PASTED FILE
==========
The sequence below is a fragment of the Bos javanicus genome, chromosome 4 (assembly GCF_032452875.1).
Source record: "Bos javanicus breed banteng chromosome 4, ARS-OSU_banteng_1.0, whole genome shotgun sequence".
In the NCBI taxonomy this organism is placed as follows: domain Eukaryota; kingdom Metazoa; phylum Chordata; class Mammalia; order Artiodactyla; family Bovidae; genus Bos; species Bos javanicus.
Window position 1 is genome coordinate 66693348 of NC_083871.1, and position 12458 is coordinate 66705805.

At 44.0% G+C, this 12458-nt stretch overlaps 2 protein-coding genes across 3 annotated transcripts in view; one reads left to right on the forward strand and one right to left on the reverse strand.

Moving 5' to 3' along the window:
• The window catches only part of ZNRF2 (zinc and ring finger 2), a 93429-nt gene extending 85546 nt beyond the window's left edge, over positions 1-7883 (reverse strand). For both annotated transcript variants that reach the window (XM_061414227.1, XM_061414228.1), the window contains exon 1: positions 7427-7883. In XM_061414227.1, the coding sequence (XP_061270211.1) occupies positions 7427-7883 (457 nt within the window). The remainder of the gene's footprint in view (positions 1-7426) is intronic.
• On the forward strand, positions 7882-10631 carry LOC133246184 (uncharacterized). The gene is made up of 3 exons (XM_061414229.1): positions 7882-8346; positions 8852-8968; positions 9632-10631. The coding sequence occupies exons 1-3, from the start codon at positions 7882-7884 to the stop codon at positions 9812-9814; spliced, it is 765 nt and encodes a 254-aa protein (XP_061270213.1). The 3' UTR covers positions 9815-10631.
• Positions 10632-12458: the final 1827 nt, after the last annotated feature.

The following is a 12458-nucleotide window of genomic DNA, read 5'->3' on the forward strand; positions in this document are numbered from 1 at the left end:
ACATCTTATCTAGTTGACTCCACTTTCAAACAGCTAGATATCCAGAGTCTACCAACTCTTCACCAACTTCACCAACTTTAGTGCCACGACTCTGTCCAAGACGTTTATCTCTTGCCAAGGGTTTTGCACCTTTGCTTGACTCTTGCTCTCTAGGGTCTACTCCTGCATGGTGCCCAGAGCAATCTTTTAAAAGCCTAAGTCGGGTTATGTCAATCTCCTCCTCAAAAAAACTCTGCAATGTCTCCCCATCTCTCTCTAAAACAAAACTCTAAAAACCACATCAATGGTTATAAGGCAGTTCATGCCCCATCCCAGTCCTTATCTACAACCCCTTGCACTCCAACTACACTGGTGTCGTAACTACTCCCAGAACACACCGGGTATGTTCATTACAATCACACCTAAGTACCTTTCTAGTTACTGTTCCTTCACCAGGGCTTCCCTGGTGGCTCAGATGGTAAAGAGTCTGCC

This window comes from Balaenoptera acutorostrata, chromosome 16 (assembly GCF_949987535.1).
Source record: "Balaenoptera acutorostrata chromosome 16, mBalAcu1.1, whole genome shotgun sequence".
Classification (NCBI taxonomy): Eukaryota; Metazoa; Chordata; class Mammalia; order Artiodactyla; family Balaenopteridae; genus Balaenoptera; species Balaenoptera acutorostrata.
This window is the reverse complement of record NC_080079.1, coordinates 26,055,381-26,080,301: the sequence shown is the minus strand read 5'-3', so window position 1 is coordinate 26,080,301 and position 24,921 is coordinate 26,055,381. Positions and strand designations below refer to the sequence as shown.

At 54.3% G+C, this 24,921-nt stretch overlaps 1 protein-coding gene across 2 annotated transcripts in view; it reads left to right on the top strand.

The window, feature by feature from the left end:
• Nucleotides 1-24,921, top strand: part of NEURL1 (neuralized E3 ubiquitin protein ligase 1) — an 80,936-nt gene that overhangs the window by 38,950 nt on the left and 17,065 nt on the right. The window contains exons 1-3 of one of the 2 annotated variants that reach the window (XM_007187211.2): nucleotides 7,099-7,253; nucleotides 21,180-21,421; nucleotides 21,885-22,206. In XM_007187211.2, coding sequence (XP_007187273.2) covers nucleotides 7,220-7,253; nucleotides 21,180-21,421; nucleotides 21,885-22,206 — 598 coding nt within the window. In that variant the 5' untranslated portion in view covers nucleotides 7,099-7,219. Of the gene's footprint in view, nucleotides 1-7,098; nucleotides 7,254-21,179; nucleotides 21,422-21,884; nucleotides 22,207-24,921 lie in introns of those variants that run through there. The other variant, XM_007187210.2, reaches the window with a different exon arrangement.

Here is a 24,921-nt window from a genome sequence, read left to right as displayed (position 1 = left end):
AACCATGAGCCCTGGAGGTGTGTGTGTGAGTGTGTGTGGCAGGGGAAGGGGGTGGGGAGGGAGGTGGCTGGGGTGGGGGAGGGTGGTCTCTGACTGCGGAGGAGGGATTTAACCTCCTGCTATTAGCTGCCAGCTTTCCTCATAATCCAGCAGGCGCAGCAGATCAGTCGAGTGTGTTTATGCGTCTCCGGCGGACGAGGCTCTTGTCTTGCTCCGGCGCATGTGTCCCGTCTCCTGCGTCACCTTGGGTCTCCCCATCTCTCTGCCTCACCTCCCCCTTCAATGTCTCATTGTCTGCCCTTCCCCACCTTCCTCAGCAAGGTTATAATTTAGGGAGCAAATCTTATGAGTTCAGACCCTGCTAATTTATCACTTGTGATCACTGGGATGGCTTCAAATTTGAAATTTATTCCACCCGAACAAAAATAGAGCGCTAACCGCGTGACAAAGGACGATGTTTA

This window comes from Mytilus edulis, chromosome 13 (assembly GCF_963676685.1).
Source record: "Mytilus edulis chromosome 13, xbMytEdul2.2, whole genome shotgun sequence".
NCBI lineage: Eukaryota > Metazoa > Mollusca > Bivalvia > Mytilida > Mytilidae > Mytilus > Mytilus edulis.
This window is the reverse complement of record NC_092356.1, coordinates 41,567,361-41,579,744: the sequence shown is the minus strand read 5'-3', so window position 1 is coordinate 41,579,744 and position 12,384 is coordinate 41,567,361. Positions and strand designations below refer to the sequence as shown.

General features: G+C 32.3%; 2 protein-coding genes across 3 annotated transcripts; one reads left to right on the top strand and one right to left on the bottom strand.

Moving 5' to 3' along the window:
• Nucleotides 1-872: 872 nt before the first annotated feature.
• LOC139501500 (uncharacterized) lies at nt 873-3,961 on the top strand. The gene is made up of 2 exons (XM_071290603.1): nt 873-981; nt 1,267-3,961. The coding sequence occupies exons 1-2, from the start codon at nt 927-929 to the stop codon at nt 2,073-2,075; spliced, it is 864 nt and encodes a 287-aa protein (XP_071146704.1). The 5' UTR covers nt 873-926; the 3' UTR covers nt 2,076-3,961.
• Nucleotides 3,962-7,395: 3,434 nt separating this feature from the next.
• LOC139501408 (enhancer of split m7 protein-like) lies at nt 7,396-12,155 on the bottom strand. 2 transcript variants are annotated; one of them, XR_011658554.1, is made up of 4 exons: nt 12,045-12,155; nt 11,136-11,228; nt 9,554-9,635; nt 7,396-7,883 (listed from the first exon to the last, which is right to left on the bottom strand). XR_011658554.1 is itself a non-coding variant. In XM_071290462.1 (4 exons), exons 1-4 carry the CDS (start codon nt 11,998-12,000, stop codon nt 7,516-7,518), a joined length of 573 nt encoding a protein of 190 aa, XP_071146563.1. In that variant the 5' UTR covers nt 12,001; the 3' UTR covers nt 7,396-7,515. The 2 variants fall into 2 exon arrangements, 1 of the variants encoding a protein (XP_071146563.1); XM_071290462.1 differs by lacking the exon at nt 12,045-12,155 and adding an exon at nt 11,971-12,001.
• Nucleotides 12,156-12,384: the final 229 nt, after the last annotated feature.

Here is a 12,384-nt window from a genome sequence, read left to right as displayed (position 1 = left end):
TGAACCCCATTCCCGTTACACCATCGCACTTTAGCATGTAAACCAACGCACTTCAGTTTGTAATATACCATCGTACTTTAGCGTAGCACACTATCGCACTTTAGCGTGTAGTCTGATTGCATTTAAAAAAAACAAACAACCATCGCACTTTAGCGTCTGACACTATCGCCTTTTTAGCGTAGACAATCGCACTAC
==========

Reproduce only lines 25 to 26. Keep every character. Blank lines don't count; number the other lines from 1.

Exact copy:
General features: G+C 32.3%; 2 protein-coding genes across 3 annotated transcripts; one reads left to right on the top strand and one right to left on the bottom strand.

Moving 5' to 3' along the window: